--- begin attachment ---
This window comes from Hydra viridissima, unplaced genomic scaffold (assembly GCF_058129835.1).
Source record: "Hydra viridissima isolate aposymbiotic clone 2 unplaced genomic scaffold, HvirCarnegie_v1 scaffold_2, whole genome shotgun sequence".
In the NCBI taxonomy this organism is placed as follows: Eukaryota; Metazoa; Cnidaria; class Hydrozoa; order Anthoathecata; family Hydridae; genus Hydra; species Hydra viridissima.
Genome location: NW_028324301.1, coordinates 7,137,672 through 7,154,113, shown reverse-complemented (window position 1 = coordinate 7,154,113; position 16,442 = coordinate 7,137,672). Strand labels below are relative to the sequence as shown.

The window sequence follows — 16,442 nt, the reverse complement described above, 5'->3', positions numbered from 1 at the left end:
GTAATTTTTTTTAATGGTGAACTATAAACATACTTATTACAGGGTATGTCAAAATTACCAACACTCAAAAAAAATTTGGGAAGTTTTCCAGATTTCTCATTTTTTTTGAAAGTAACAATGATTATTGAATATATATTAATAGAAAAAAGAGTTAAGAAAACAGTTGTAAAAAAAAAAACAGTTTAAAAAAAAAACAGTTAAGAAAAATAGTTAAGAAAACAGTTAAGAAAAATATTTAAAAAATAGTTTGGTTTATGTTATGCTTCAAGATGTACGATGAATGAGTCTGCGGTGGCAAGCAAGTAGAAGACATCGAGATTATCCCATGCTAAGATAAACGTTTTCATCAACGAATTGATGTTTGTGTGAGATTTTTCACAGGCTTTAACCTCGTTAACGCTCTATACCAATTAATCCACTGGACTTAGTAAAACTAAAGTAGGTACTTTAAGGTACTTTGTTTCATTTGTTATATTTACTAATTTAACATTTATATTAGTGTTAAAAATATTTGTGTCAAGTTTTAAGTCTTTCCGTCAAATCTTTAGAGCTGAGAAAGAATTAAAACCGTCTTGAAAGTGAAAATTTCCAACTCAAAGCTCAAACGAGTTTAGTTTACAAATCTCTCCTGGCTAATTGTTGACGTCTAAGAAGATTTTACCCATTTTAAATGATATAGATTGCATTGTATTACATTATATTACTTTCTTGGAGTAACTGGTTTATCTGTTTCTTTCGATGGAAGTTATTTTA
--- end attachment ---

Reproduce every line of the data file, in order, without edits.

This window comes from Hydra viridissima, unplaced genomic scaffold (assembly GCF_058129835.1).
Source record: "Hydra viridissima isolate aposymbiotic clone 2 unplaced genomic scaffold, HvirCarnegie_v1 scaffold_2, whole genome shotgun sequence".
In the NCBI taxonomy this organism is placed as follows: Eukaryota; Metazoa; Cnidaria; class Hydrozoa; order Anthoathecata; family Hydridae; genus Hydra; species Hydra viridissima.
Genome location: NW_028324301.1, coordinates 7,137,672 through 7,154,113, shown reverse-complemented (window position 1 = coordinate 7,154,113; position 16,442 = coordinate 7,137,672). Strand labels below are relative to the sequence as shown.

The window sequence follows — 16,442 nt, the reverse complement described above, 5'->3', positions numbered from 1 at the left end:
GTAATTTTTTTTAATGGTGAACTATAAACATACTTATTACAGGGTATGTCAAAATTACCAACACTCAAAAAAAATTTGGGAAGTTTTCCAGATTTCTCATTTTTTTTGAAAGTAACAATGATTATTGAATATATATTAATAGAAAAAAGAGTTAAGAAAACAGTTGTAAAAAAAAAAACAGTTTAAAAAAAAAACAGTTAAGAAAAATAGTTAAGAAAACAGTTAAGAAAAATATTTAAAAAATAGTTTGGTTTATGTTATGCTTCAAGATGTACGATGAATGAGTCTGCGGTGGCAAGCAAGTAGAAGACATCGAGATTATCCCATGCTAAGATAAACGTTTTCATCAACGAATTGATGTTTGTGTGAGATTTTTCACAGGCTTTAACCTCGTTAACGCTCTATACCAATTAATCCACTGGACTTAGTAAAACTAAAGTAGGTACTTTAAGGTACTTTGTTTCATTTGTTATATTTACTAATTTAACATTTATATTAGTGTTAAAAATATTTGTGTCAAGTTTTAAGTCTTTCCGTCAAATCTTTAGAGCTGAGAAAGAATTAAAACCGTCTTGAAAGTGAAAATTTCCAACTCAAAGCTCAAACGAGTTTAGTTTACAAATCTCTCCTGGCTAATTGTTGACGTCTAAGAAGATTTTACCCATTTTAAATGATATAGATTGCATTGTATTACATTATATTACTTTCTTGGAGTAACTGGTTTATCTGTTTCTTTCGATGGAAGTTATTTTA